Boker registered the "OLDE STAG" name in 1976.

When the COOPER group owned Boker in its final years of US knife production, this shield was used. Circa 1982.

Even though UNITED BOKER was its own separate company, I've included this shield because there are so many out there. Circa 1984-1994.

Below is the standard SOLINGEN shield. This one is still in use today. I have no idea how long this shield has been in use. Made in Germany.

Compare the shield above to this Solingen shield from the early 1960s. Made in Germany.

It is my understanding that the Henry Boker shield below is from the 1980s, and was a special factory order for a large US knife distributor. Made in Germany.

This shield was used in 1994. That was the 125th anniversary of the Solingen manufacturing facility.

Bullseye shield circa 2001-2004

Below is the 2009 shield - 140th anniversary!

This shield is relatively new (circa 2008). It is found on knives with appaloosa bone handles.

Below are two shields that I can not identify. Do you know the age?















I am certain that there are other collectors who can add to this list! Reply, and show your shields. My focus is on Boker knives manufactured after WW2, so I know there are several shields from the early 1900s that aren't shown. Got any pics to add?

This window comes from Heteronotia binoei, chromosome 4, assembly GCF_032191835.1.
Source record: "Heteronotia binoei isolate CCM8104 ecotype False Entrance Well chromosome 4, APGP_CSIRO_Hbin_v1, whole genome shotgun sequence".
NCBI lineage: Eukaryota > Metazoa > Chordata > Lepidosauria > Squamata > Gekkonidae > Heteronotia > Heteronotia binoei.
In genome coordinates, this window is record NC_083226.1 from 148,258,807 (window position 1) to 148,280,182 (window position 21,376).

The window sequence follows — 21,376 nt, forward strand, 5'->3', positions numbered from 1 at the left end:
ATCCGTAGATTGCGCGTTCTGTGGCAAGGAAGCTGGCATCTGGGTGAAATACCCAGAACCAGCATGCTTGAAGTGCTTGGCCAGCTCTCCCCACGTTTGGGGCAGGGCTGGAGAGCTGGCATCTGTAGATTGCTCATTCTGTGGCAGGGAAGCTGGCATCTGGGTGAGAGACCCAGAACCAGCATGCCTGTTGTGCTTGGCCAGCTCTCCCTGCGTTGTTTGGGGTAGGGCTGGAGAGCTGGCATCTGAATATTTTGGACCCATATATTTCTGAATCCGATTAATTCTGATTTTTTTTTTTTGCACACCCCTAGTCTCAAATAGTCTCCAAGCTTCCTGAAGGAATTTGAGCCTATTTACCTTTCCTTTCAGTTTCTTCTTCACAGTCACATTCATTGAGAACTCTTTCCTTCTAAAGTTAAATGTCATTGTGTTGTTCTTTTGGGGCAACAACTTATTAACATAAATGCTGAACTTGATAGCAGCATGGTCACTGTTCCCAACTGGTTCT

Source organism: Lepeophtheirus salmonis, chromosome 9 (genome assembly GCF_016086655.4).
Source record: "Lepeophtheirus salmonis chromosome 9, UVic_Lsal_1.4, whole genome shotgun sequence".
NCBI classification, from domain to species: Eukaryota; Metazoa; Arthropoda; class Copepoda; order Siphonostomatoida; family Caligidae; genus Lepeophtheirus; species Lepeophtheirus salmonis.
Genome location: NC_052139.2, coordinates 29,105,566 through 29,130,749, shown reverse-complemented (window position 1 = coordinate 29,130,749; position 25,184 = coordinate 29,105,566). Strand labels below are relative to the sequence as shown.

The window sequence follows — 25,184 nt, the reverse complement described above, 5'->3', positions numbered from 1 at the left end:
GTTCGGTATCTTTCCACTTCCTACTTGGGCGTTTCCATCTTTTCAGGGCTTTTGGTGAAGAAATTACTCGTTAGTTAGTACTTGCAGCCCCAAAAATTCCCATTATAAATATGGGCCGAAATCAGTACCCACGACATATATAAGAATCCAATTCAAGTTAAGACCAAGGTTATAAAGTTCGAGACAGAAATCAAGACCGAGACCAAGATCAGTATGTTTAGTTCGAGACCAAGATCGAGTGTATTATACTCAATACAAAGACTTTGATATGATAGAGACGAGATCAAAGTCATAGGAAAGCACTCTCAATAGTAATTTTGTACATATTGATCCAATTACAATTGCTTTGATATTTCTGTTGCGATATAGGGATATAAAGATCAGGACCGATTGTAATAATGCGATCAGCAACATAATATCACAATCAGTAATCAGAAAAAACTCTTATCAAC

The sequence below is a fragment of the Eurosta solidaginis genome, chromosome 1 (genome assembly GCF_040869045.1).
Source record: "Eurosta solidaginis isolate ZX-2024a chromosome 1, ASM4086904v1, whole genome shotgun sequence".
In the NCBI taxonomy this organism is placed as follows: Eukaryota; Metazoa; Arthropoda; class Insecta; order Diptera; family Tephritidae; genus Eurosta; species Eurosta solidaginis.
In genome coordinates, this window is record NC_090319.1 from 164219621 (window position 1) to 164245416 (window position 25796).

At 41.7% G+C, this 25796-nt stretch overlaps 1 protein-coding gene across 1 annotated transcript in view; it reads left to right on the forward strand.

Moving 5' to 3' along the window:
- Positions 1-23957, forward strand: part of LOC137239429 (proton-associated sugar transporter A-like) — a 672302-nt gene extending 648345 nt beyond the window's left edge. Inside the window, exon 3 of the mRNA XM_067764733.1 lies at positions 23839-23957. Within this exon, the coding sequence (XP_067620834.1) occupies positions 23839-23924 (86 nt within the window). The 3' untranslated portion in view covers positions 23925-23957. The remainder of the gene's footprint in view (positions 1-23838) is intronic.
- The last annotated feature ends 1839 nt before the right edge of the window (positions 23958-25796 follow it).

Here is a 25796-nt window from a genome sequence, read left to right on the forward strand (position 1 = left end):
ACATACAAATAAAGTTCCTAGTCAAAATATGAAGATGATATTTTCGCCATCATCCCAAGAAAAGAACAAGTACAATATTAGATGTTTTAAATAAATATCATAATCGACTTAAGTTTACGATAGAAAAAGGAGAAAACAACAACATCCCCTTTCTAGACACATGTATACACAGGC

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In Memoriam
Comment by John McCain on February 17, 2015 at 18:28

Boker---based on the one pic the tree image most resembles a  1947-1974 Boker logo- Without further photos I would guess in the 1960's-- If you will provide us with any additional photos of markings on any of the blades or tang stamps- I'm sure Ricky and I can help you further.

Comment by Ricky Ray on February 17, 2015 at 18:02

So true, Jan! When I first saw that knife I thought it looked like US made. But mine in the picture below was made in Solingen. So tricky, so tricky.

Comment by Jan Carter on February 17, 2015 at 17:58

Ricky, the tang is the BEST question!  It should reveal more info on the knife's origin

Comment by Ricky Ray on February 17, 2015 at 17:56

Here's a 1961 model I have with the same shield, but different bone

Comment by Steve Scheuerman (Manx) on February 17, 2015 at 17:28

At 7:45 on February 17, 2015, Boker said…

Thank you everyone for the warm welcome!! Quick question for you....can anyone tell me about this Boker crest?

Comment by Katrina Hatch on December 1, 2014 at 19:57

You been busy John! I really do appreciate all your help.